What Does a Product Engineer Do?

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  • Written By: N. Madison
  • Edited By: Jenn Walker
  • Last Modified Date: 22 November 2019
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A product engineer has the job of designing and improving existing products. A person in this position typically works to create products that are useful and marketable. He often works as part of a team that may include other engineers and designers as well as teams of people who are in charge of marketing and sales. In many cases, a person who pursues this career is also responsible for the production and testing of new products. In fact, he may even play a role in their maintenance.

An individual who works as a product engineer is often responsible for analyzing design details, design and engineering processes, and production processes. He may use a range of testing programs and methods in order to help with the design, manufacture, and improvement of products. He may provide support for team members and help with plan coordination. When problems arise, he may also work with a failure analysis team to determine what went wrong.

A product engineer may also work on monitoring process and production data. In many cases, a person with this title is also responsible for managing product reliability and improving product yield. Additionally, the engineer may prepare a range of documentation, including technical reports and instructions.


Often, a product engineer is called on not only to interact with other engineers, manufacturers, and sales teams, but also to attend meetings with customers and suppliers. In fact, he may even conduct some of these meetings himself. In many cases, the engineer will even communicate with sales personnel for the purpose of finding solutions to customer complaints and problems.

An individual who works as a product engineer typically needs good communication skills as well as leadership ability. He may be called on to exercise his problem-solving ability on a regular basis, so an analytical mind may prove helpful as well. Additionally, a person with this title may be required to work closely with others, so the ability to work well as part of a team is typically an important trait.

The requirements a person has to meet to become a product engineer may depend on the particular needs and preferences of potential employers in his area. Many employers, however, require new hires to hold a bachelor’s degree in an engineering field. Individuals who have technical or design backgrounds may find it easier to be successful in this career. Even marketing ability may be a desirable quality in a person pursuing this career.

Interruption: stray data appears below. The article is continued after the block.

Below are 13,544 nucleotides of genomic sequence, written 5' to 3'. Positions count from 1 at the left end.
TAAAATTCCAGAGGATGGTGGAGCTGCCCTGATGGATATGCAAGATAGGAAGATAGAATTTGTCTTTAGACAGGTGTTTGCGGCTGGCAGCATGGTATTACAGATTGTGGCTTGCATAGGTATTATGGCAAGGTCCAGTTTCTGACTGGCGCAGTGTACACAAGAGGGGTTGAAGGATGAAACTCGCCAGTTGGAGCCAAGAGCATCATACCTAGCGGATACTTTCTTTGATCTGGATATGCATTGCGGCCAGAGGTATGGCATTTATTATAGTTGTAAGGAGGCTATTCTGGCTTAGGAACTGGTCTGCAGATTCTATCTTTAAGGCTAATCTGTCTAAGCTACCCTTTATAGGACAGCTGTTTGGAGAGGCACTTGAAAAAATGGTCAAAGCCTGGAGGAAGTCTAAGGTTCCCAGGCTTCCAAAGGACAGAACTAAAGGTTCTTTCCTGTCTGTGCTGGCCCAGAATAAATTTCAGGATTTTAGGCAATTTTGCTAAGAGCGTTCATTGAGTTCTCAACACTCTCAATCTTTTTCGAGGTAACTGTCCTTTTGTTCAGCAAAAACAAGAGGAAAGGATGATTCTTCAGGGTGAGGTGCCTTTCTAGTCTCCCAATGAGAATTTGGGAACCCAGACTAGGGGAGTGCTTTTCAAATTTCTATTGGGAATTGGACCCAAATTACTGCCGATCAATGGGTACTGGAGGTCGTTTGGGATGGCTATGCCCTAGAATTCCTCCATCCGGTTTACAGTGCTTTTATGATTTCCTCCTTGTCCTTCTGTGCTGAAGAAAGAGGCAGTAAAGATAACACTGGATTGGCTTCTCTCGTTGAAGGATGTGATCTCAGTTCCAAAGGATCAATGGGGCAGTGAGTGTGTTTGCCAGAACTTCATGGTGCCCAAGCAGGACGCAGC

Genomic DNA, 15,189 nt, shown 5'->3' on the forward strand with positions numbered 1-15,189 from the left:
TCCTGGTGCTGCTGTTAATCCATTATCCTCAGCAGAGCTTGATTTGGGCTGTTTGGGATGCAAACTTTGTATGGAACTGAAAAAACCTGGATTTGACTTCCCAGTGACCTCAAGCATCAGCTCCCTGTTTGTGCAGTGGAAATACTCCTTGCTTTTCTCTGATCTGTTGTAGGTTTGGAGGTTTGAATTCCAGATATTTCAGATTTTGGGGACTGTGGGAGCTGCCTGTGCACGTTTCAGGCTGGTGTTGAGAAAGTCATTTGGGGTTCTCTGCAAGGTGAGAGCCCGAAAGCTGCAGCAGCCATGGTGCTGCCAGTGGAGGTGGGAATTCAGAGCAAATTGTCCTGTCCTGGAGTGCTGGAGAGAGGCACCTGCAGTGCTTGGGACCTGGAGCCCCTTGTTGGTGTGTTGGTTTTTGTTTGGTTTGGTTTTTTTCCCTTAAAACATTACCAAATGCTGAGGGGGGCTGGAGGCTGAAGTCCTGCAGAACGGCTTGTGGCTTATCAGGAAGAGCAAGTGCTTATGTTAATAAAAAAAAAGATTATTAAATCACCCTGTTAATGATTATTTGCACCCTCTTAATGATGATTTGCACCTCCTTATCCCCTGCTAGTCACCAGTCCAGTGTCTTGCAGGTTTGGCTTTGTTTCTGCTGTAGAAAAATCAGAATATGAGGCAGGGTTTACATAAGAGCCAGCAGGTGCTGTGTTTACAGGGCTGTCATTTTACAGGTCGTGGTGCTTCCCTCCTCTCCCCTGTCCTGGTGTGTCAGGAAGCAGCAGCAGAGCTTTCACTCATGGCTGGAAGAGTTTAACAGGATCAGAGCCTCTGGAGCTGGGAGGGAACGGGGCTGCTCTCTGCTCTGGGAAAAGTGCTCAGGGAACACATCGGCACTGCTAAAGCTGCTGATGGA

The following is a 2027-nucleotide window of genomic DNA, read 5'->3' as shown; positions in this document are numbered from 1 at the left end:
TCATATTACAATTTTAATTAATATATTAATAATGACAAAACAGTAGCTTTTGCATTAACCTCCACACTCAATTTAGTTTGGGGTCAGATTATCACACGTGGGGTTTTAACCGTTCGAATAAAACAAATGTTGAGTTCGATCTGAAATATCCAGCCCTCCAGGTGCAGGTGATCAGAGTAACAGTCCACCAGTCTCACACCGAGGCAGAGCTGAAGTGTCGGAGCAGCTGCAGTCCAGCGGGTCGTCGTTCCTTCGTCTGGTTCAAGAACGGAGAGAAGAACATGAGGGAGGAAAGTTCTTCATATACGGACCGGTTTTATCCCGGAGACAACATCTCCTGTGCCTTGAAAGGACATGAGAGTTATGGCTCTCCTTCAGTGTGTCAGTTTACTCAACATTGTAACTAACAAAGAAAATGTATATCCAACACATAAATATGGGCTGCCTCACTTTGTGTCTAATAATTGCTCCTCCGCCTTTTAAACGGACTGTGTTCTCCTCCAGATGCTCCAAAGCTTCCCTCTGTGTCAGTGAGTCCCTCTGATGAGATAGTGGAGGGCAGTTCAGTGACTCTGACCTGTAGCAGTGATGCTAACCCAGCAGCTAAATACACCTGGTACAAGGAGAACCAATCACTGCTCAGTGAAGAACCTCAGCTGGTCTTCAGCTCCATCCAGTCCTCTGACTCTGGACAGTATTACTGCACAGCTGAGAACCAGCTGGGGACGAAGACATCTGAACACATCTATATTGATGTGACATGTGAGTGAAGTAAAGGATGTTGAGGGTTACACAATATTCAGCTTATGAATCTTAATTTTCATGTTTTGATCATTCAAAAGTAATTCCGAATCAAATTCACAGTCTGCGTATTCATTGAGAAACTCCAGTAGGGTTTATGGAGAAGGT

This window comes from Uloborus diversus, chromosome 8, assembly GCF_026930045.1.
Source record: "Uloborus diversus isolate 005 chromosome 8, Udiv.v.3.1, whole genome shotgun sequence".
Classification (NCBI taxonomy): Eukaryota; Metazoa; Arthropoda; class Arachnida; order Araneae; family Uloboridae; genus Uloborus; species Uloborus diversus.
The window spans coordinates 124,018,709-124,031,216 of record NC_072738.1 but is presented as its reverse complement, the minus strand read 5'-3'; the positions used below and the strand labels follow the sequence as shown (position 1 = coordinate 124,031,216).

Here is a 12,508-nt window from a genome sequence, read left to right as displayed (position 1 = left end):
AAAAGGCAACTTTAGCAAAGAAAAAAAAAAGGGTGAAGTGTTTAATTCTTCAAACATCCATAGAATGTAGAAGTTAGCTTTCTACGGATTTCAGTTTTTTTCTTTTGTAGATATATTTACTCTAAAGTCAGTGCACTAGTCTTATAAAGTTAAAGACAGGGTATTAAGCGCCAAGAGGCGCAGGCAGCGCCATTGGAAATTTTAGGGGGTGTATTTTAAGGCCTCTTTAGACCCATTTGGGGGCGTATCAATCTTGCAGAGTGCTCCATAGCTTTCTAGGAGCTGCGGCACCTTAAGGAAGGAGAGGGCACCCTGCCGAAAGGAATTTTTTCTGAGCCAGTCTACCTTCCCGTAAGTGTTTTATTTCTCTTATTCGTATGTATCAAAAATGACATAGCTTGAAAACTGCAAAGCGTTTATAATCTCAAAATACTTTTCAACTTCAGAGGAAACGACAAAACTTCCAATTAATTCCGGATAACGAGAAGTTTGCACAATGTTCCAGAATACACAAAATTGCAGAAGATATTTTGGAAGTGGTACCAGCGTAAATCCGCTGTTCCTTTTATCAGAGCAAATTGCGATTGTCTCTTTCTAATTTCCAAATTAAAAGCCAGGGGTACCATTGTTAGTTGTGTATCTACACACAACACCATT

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Post 5

Are all product engineers male?

Post 4

@everetra - I’d love to be a product engineer myself. I’m not so much interested in coming up with the new products; I don’t know how creative I am in that respect.

But I would very much be interested in testing and maintaining existing products. According to the article that is part of what the product engineer does.

I can see myself spending all day running a blender, testing a toaster oven, sleeping on a new pillow designed to ease neck tension, or playing a new online game, and writing the results in a report and making recommendations for improvements.

With this kind of a job no two days would be the same.

Post 3

@MrMoody - I can’t tell you the number of times I’ve had an idea for an invention of some sort, failed to act on it, and within years or even months, I’d see that invention as a new product on a TV infomercial.

I then kick myself and say, “I could have done that” (and made money to boot). I think it’s clear that the same ideas for new products may come to more than one person or company. The thing that matters is execution time.

How quickly can the product engineer visualize the product, communicate it with his team, have the company put it together and be first to market? That’s really what matters.

I realize that as an inventor you can claim to have a “patent pending” on a concept or product, but you can’t really prove that someone else didn’t have the same idea. You just have to be first to market.

Post 2

@Mammmood - You make a very good observation. I agree that both the inventor and product engineer are similar, however the inventor does not necessarily need a degree in engineering; unless of course that is his field of specialty.

I also view the product engineer as someone who likes to collaborate on a team to come up with new ideas, and from what the article says, the new product doesn’t have to be a product per se, it can also be a process.

Both the product engineer and inventor have to anticipate what buyers would want however. They have to see a need and fill it.

Post 1

I think that the world will always need people who can build a better mousetrap. What I wonder is what determines whether someone becomes an inventor, or a product engineer.

I happen to think that both require the same skill set, and penchant for creativity. The inventor is always looking for a way to build something new, or improve upon something that already exists, in order to better our lives.

The product engineer is doing the same thing. In my mind however, I see the inventor as someone working alone, working for many hours in isolation, like Edison testing those first light bulbs.

I realize that this may not be an accurate description of how people work today; there is a lot of interaction with other people when new ideas are brought to the scene. I still have that image in my mind though.

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